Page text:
London tops the table of 52 European cities for the number of people exposed to possible ground instability, according to a new study.
The research, from an earth scientist at the University of Portsmouth, is the first to examine the distribution of geological hazards – from volcanoes and landslides, to subsidence and mining – across a number of Europe’s largest cities.
London has the highest number of people exposed to such hazards, largely because of population density and the city’s clay foundations that can shrink and swell with the seasons, sometimes seen as subsidence. The city also suffers exposure to another seven types of geohazard.
Researcher Renalt Capes said: “It’s been known for many years that London’s underlying geology has the potential to be hazardous, but until now we didn’t know London would top the league for the most people exposed to geohazards out of the 52 European cities studied.”
Mr Capes’ study also found that Amsterdam and Rotterdam have, at 95 per cent, the highest proportion of land at risk from geohazards; in their case, due mainly to peat oxidation, compressible ground and gas production, all of which also have the potential to cause damage to buildings and infrastructure
Geohazards is a term covering a wide range of geological phenomena that have the potential to cause harm to property or people. With some exceptions, geohazards involve unstable ground.
Mr Capes ranked the cities according to population exposure, extent of the areas affected, and the number of geohazards, among other factors. He found 1,286 separate areas of geohazard, exposing 32 million people in total. On average, cities had four potential hazards.
Geohazards range from fast-moving events, such as landslides, earthquakes or collapses associated with dissolution, to slow moving shifts as small as a few millimetres a year, many of which may remain hidden beneath buildings until some visible damage occurs.
For many Europeans, including authorities with environmental responsibility, this might be the first time that they’ve heard of the possible hazards lying beneath their feet, homes and workplaces.
Mr Capes said: “All geohazards, or ground instabilities would usually represent some risk in an urban scenario, however small, and need to be mitigated against in the design of buildings and infrastructure.
“While a city with only one potential hazard could be the next one to experience a major geological disaster, which is possible if one thinks of the devastating effects of landslides, volcanoes or earthquakes, a city with numerous potential hazards could escape disasters entirely, and this research in no way attempts to prioritise or assess the risk posed by any particular geohazard.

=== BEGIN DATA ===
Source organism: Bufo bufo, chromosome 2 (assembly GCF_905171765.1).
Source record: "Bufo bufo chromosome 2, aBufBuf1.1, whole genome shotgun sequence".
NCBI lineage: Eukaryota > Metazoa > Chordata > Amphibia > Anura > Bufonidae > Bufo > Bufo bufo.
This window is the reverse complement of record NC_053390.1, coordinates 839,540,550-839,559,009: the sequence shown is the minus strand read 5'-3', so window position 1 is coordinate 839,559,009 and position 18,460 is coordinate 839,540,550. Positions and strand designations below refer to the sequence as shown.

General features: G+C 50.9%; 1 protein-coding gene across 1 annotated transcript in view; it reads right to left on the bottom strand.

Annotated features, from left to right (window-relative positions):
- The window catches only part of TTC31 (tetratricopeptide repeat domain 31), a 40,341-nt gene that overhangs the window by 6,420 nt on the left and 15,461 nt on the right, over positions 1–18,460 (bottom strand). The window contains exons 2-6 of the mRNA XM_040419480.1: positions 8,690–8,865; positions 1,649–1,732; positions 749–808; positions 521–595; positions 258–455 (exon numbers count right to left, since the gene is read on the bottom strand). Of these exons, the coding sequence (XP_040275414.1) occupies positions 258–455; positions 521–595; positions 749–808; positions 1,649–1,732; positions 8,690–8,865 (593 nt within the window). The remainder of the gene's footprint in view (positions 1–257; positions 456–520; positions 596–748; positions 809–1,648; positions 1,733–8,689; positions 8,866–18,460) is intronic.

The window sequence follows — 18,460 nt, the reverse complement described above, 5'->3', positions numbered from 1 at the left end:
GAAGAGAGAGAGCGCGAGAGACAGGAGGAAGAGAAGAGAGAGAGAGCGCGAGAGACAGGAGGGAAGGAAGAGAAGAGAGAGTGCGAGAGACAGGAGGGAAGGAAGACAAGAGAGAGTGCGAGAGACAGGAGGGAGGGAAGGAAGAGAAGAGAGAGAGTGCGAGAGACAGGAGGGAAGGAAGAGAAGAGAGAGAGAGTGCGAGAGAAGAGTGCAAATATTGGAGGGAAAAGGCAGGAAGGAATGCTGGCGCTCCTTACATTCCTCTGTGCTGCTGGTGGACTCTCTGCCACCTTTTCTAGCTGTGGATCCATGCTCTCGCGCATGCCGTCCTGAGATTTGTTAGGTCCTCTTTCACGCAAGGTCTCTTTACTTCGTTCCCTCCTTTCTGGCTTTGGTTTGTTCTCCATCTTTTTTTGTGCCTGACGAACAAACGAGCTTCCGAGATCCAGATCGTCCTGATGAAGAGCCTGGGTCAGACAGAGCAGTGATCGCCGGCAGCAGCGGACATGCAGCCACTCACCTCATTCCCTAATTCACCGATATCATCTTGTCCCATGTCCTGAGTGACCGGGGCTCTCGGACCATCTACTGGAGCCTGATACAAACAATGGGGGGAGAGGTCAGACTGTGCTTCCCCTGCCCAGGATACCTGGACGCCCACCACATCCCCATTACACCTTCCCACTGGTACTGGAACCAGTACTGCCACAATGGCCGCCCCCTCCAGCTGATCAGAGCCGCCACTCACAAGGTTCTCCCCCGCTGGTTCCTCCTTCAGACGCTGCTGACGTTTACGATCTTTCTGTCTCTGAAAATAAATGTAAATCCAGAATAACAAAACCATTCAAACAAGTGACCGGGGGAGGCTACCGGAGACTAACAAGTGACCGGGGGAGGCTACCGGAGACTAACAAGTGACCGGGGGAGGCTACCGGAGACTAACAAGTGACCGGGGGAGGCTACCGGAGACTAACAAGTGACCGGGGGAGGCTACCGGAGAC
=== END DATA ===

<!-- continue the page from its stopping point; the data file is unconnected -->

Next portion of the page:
The work does, however, help to highlight the true extent of the less newsworthy and more insidious geohazards that still represent huge costs to society, and that are reflected in our building insurance premiums.”
Much of the data presented has only been made possible by the advent of a satellite-based technique known as ‘radar interferometry’ (InSAR) that has the capability to map mm-scale ground movements over wide areas. Before this technology, the true extent and distribution of geohazards in these 52 cities was largely unknown, and most mapping made was by ‘geological susceptibility’ or as a reaction to building damage.
InSAR measurements show line of sight displacements between the satellite and the ground with “amazing precision”. Such displacements don’t necessarily mean a problem is brewing and the data requires careful interpretation by experts alongside other data before any conclusions can be drawn.
Discussing whether the findings could threaten future major infrastructure work, including high speed rail and multi-storey buildings, Mr Capes was reassuring: “Modern engineering practices can overcome most geohazard obstacles. For example, foundations can be sunk to bedrock, as with London’s Shard; bridges can be built to accommodate tectonic displacements, as in the Rio Antirio Bridge in Greece; and buildings can be built to withstand earthquakes.
“Satellite radar interferometry represents a new type of tool that can help save costs and improve safety,” he said. “For example, for a relatively low cost, the entire length of the proposed high-speed rail-link could be InSAR-mapped during the feasibility stage to aid engineering planning, and then the line regularly monitored for stability during use. Crossrail are doing exactly this and using InSAR over the next five years to help monitor the new line crossing London.”
In London, the shrinking and swelling of the underlying clay, which can cause damage to buildings and infrastructure, is estimated to have caused losses of £11bn between 1971 and 2009.
Indications are that future climate change will have an increasingly adverse effect on shrink-swell soils and, therefore, on the damage caused to homes, buildings and roads.
The Association of British Insurers predicts that subsidence claims will reach £600m a year by 2050 and the AA, which monitors over 40 different home insurers, is predicting that the average home insurance premium will rise significantly in the years ahead.
This new research is based upon the output from an EC-funded project proposed and led by Mr Capes that used satellite radar interferometry to map the unstable ground in 52 of Europe’s largest cities – www.pangeoproject.eu.